For some stage roles Nancy E. Carroll memorized mountains of words, including an 8,000-word monologue in Tony Kushner’s “Homebody/Kabul” — a task so daunting that she tracked down a copy of the play in a smaller type size to shrink the script from 63 pages to 25.
“I thought, ‘This psychologically feels better,’ " she told the Globe in 2006.
On stage, however, she needed not a word to make a lasting impression.
“So many people think that if you’re not speaking you’re not acting. She was the best listener I’ve ever seen,” said Aimee Doherty, who had acted with Ms. Carroll. “She absorbed everything. It was incredible to watch her listen. I would pay a lot of money just to watch her listen.”
A three-time Elliot Norton Award-winner for performances in plays including “Bailegangaire” and “Present Laughter,” Ms. Carroll found peace and solace offstage in her Rockport home. She was 70 when she died of cancer Dec. 24 while in hospice care in Milton.
“Watching her walk on stage was a lesson in acting,” said Michael Maso, managing director of the Huntington Theatre Company, where Ms. Carroll appeared in 14 productions.
“You couldn’t take your eyes off her,” he said. “She had attitude coming off her. And she told a story every time she came on stage — before she said a word.”
Ms. Carroll’s performance often was what audiences remembered and critics praised, regardless of the production or the role.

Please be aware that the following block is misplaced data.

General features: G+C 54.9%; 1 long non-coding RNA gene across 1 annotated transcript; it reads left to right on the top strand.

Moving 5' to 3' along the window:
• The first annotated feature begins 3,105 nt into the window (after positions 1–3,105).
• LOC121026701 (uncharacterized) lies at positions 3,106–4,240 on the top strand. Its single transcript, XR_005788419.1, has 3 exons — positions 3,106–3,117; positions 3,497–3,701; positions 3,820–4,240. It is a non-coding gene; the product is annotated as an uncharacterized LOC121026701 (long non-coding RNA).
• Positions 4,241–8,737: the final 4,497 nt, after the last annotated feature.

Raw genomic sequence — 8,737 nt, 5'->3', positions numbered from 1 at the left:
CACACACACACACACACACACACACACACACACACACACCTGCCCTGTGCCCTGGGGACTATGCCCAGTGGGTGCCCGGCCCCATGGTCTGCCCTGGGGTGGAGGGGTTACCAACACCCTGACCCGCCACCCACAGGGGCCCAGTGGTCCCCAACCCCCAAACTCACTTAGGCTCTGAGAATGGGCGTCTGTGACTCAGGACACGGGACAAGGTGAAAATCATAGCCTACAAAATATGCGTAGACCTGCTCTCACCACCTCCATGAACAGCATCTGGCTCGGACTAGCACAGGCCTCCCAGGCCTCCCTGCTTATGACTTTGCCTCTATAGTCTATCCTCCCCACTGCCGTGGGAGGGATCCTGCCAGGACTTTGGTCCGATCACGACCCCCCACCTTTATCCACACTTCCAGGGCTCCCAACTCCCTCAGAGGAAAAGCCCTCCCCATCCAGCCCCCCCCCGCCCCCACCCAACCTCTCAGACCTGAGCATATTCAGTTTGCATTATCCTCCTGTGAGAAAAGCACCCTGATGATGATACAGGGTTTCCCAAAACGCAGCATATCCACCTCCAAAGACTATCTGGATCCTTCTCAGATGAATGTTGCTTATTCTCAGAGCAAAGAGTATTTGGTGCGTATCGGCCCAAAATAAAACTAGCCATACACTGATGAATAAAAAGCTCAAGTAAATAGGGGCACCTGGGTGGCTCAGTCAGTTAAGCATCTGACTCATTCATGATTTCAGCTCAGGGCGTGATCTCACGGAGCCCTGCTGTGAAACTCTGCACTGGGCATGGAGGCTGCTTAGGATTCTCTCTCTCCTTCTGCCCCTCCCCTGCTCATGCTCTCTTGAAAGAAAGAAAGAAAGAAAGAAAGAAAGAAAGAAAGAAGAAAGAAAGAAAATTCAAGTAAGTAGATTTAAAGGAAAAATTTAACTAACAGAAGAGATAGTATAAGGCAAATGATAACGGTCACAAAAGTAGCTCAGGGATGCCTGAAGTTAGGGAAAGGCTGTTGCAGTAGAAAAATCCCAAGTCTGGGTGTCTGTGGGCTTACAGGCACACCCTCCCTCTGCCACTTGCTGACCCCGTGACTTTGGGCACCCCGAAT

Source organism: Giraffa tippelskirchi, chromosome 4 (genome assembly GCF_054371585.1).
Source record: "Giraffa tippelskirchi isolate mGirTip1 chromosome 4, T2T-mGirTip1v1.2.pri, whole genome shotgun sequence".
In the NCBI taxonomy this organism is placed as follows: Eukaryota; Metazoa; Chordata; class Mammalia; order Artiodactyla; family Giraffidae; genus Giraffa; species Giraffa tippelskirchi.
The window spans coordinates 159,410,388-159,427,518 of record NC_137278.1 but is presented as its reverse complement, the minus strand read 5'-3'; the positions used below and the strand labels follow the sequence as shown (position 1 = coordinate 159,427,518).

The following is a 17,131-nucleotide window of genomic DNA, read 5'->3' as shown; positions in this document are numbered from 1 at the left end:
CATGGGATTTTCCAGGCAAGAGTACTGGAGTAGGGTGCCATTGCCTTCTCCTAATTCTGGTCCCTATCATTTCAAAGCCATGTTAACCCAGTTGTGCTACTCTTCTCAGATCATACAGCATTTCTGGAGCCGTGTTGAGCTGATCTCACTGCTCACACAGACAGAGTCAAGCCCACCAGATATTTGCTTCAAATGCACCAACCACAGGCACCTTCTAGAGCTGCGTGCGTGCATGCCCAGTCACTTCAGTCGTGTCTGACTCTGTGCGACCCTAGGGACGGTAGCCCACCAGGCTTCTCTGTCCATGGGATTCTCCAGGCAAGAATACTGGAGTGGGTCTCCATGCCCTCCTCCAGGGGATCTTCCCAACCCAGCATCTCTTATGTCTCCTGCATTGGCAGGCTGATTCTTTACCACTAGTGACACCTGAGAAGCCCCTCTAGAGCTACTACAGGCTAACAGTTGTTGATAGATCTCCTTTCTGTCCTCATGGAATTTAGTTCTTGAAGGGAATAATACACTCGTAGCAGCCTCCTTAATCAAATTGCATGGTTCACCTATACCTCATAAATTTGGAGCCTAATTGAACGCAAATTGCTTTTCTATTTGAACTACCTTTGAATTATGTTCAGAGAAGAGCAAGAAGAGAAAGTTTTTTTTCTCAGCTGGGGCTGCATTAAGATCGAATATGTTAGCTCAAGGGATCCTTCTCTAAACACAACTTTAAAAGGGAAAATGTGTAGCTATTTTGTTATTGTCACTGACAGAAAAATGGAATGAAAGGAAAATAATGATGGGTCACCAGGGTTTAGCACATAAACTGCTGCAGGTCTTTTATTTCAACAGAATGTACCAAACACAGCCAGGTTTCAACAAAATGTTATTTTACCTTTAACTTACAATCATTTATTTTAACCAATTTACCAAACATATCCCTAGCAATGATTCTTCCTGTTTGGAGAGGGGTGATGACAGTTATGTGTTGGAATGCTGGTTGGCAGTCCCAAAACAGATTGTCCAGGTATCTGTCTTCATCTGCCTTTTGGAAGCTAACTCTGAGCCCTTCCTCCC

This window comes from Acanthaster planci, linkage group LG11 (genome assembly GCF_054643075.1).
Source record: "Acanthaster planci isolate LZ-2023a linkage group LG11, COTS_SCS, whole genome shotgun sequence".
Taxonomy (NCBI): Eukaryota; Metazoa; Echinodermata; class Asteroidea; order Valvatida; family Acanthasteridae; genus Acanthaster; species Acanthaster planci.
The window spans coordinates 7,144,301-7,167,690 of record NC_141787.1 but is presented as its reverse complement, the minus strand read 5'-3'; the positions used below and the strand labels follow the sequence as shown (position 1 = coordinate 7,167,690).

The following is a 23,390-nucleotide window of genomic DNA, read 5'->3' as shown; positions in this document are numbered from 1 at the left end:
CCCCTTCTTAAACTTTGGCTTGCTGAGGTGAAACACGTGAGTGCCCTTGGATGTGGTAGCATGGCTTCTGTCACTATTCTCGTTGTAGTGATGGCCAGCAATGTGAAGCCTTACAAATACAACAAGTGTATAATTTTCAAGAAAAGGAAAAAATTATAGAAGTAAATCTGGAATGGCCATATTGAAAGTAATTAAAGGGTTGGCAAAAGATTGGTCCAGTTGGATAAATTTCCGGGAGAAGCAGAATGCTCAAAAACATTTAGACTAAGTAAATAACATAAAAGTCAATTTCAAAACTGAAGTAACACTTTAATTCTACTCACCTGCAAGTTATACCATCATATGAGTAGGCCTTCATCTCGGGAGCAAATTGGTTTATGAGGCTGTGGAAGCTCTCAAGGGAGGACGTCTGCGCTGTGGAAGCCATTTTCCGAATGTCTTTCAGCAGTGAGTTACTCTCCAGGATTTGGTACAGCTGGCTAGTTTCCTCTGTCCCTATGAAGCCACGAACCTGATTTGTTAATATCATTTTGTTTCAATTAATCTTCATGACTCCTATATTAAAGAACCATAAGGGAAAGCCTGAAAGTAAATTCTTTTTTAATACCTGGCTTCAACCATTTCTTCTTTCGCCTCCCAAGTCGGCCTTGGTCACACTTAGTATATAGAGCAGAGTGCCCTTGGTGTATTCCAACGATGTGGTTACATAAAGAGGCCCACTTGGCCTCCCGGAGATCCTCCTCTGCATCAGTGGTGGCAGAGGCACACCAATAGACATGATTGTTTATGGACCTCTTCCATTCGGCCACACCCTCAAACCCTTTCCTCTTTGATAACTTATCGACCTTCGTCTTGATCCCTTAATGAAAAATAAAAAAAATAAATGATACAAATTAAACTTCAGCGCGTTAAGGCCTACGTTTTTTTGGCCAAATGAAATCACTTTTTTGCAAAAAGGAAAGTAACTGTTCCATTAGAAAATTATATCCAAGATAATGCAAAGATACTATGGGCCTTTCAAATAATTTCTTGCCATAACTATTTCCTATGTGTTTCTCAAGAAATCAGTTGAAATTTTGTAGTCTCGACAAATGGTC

“Nancy E. Carroll’s presence has become all the reason one needs to go see a local production,” Globe critic Ed Siegel wrote in 2003 of her appearance in Donald Margulies’s “Collected Stories” for the Gloucester Stage Company.
In 2002, she was Mommo, an Irish grandmother with dementia, in the Sugan Theatre Company’s production of Tom Murphy’s play “Bailegangaire.”
Globe critic Louise Kennedy wrote that Ms. Carroll was “virtuosic in her command of this role’s linguistic demands, deft in her physical portrayal of senility (watch as she greedily sucks on a butterscotch), and riveting as she draws her tale to a climax. Listen to the others, but stay with Mommo. Her laughter will break your heart.”
Memorizing those long monologues was challenging, though Ms. Carroll’s preparation included a visit to Ireland, a place she held dear.
“When I saw the wall of words, I was terrified,” she told the Globe in 2002. “I began work on it four to six weeks before rehearsals began and took the script with me on a trip to Ireland. A wonderful man in County Clare tutored me in Gaelic. What a taskmaster — I didn’t get away with anything!”